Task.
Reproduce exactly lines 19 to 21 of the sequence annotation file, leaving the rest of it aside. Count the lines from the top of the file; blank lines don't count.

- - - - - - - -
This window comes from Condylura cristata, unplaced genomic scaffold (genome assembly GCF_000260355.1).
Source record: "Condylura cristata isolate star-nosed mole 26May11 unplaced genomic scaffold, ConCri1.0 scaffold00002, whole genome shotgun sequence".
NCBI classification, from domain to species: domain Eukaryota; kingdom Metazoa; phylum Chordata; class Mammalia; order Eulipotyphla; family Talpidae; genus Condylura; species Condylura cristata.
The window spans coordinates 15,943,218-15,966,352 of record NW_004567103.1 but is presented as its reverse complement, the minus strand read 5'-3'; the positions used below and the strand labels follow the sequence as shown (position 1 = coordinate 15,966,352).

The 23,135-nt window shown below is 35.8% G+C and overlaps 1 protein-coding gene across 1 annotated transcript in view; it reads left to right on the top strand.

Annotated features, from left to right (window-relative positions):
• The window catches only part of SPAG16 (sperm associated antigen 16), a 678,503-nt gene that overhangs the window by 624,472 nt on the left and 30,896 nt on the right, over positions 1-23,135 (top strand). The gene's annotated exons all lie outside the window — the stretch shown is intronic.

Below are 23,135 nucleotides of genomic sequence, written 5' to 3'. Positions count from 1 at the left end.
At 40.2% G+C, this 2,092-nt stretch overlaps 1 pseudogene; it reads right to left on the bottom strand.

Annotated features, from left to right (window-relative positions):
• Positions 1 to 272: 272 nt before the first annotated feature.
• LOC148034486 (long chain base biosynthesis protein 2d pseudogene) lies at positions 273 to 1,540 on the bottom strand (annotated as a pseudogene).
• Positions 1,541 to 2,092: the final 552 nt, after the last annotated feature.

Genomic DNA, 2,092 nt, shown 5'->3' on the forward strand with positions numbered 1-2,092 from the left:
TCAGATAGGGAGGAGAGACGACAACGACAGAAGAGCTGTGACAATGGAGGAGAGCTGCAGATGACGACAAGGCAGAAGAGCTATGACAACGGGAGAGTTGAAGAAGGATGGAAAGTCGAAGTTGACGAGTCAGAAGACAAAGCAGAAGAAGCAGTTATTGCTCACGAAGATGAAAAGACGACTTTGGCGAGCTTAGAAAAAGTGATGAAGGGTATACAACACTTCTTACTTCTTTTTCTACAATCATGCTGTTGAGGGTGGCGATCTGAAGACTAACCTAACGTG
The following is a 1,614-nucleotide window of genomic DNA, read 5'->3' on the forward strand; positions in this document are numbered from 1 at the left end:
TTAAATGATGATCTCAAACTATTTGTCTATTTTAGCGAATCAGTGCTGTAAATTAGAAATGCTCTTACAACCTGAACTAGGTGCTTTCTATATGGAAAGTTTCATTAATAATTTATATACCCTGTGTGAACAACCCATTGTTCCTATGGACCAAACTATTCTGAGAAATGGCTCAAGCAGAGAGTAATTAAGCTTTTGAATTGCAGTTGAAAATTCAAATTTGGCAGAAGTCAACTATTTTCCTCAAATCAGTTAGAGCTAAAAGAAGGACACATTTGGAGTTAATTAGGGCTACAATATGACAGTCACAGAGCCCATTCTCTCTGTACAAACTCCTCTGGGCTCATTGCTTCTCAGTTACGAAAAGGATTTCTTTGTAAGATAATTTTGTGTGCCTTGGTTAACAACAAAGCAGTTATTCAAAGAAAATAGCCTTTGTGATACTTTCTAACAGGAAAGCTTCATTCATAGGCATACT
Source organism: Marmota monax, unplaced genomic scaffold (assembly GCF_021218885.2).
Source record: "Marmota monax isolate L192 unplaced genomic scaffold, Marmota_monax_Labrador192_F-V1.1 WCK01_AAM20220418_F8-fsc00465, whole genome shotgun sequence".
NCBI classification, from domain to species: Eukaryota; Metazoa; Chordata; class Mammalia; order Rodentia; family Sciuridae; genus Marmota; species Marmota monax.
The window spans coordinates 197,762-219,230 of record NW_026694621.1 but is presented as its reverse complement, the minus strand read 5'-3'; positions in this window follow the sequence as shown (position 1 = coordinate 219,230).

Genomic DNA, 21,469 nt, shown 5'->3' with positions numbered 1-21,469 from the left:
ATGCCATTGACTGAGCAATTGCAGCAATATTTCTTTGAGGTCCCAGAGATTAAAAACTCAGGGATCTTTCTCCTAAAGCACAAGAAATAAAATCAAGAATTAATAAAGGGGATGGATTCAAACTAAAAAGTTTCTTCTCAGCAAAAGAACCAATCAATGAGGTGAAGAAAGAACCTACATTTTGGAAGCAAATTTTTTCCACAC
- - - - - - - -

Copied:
Source record: "Marmota monax isolate L192 unplaced genomic scaffold, Marmota_monax_Labrador192_F-V1.1 WCK01_AAM20220418_F8-fsc00465, whole genome shotgun sequence".
NCBI classification, from domain to species: Eukaryota; Metazoa; Chordata; class Mammalia; order Rodentia; family Sciuridae; genus Marmota; species Marmota monax.
The window spans coordinates 197,762-219,230 of record NW_026694621.1 but is presented as its reverse complement, the minus strand read 5'-3'; positions in this window follow the sequence as shown (position 1 = coordinate 219,230).